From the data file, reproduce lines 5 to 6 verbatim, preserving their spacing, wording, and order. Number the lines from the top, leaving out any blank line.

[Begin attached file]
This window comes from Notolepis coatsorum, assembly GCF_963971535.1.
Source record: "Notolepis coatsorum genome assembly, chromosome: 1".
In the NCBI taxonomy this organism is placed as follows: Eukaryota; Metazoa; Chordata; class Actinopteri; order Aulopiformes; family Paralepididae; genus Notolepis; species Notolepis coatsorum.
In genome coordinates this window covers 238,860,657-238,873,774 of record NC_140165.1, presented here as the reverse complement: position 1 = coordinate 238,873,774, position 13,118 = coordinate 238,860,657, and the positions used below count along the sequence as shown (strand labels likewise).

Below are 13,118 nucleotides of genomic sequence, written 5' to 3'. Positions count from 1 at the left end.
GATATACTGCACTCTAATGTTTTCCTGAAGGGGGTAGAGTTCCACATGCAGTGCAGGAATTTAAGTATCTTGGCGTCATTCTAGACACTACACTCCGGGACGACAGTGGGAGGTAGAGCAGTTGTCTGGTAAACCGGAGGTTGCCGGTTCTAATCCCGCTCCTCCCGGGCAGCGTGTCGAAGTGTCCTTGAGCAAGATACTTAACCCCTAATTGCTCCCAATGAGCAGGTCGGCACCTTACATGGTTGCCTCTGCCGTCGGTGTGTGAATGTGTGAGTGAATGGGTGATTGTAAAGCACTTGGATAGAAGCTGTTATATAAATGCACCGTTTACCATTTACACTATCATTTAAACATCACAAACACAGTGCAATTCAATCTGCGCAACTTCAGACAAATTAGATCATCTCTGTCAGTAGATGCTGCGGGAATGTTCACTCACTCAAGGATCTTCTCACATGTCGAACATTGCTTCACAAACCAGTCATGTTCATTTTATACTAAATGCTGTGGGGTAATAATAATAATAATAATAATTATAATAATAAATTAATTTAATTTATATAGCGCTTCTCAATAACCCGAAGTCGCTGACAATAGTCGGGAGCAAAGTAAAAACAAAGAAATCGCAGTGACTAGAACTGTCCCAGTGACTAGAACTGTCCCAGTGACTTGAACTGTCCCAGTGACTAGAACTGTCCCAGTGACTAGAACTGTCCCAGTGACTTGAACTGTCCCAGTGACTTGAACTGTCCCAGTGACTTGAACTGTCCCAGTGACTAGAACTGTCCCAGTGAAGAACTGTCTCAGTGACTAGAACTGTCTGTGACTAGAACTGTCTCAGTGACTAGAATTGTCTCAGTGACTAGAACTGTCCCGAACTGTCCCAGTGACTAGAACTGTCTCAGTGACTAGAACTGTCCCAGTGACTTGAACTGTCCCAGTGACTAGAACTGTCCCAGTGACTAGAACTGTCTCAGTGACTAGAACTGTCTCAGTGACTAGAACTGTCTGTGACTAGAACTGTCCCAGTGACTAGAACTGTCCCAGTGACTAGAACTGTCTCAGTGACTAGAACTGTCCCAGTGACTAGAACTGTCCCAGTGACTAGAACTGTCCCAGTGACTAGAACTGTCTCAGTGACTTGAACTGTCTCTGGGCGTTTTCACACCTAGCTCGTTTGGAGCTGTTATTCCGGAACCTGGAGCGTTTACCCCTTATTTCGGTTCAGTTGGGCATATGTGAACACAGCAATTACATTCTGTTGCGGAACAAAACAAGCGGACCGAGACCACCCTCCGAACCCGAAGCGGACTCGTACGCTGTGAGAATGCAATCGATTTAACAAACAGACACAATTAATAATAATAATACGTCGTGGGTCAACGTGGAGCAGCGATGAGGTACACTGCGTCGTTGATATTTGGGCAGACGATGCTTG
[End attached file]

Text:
Below are 13,118 nucleotides of genomic sequence, written 5' to 3'. Positions count from 1 at the left end.
GATATACTGCACTCTAATGTTTTCCTGAAGGGGGTAGAGTTCCACATGCAGTGCAGGAATTTAAGTATCTTGGCGTCATTCTAGACACTACACTCCGGGACGACAGTGGGAGGTAGAGCAGTTGTCTGGTAAACCGGAGGTTGCCGGTTCTAATCCCGCTCCTCCCGGGCAGCGTGTCGAAGTGTCCTTGAGCAAGATACTTAACCCCTAATTGCTCCCAATGAGCAGGTCGGCACCTTACATGGTTGCCTCTGCCGTCGGTGTGTGAATGTGTGAGTGAATGGGTGATTGTAAAGCACTTGGATAGAAGCTGTTATATAAATGCACCGTTTACCATTTACACTATCATTTAAACATCACAAACACAGTGCAATTCAATCTGCGCAACTTCAGACAAATTAGATCATCTCTGTCAGTAGATGCTGCGGGAATGTTCACTCACTCAAGGATCTTCTCACATGTCGAACATTGCTTCACAAACCAGTCATGTTCATTTTATACTAAATGCTGTGGGGTAATAATAATAATAATAATAATTATAATAATAAATTAATTTAATTTATATAGCGCTTCTCAATAACCCGAAGTCGCTGACAATAGTCGGGAGCAAAGTAAAAACAAAGAAATCGCAGTGACTAGAACTGTCCCAGTGACTAGAACTGTCCCAGTGACTTGAACTGTCCCAGTGACTAGAACTGTCCCAGTGACTAGAACTGTCCCAGTGACTTGAACTGTCCCAGTGACTTGAACTGTCCCAGTGACTTGAACTGTCCCAGTGACTAGAACTGTCCCAGTGAAGAACTGTCTCAGTGACTAGAACTGTCTGTGACTAGAACTGTCTCAGTGACTAGAATTGTCTCAGTGACTAGAACTGTCCCGAACTGTCCCAGTGACTAGAACTGTCTCAGTGACTAGAACTGTCCCAGTGACTTGAACTGTCCCAGTGACTAGAACTGTCCCAGTGACTAGAACTGTCTCAGTGACTAGAACTGTCTCAGTGACTAGAACTGTCTGTGACTAGAACTGTCCCAGTGACTAGAACTGTCCCAGTGACTAGAACTGTCTCAGTGACTAGAACTGTCCCAGTGACTAGAACTGTCCCAGTGACTAGAACTGTCCCAGTGACTAGAACTGTCTCAGTGACTTGAACTGTCTCTGGGCGTTTTCACACCTAGCTCGTTTGGAGCTGTTATTCCGGAACCTGGAGCGTTTACCCCTTATTTCGGTTCAGTTGGGCATATGTGAACACAGCAATTACATTCTGTTGCGGAACAAAACAAGCGGACCGAGACCACCCTCCGAACCCGAAGCGGACTCGTACGCTGTGAGAATGCAATCGATTTAACAAACAGACACAATTAATAATAATAATACGTCGTGGGTCAACGTGGAGCAGCGATGAGGTACACTGCGTCGTTGATATTTGGGCAGACGATGCTTG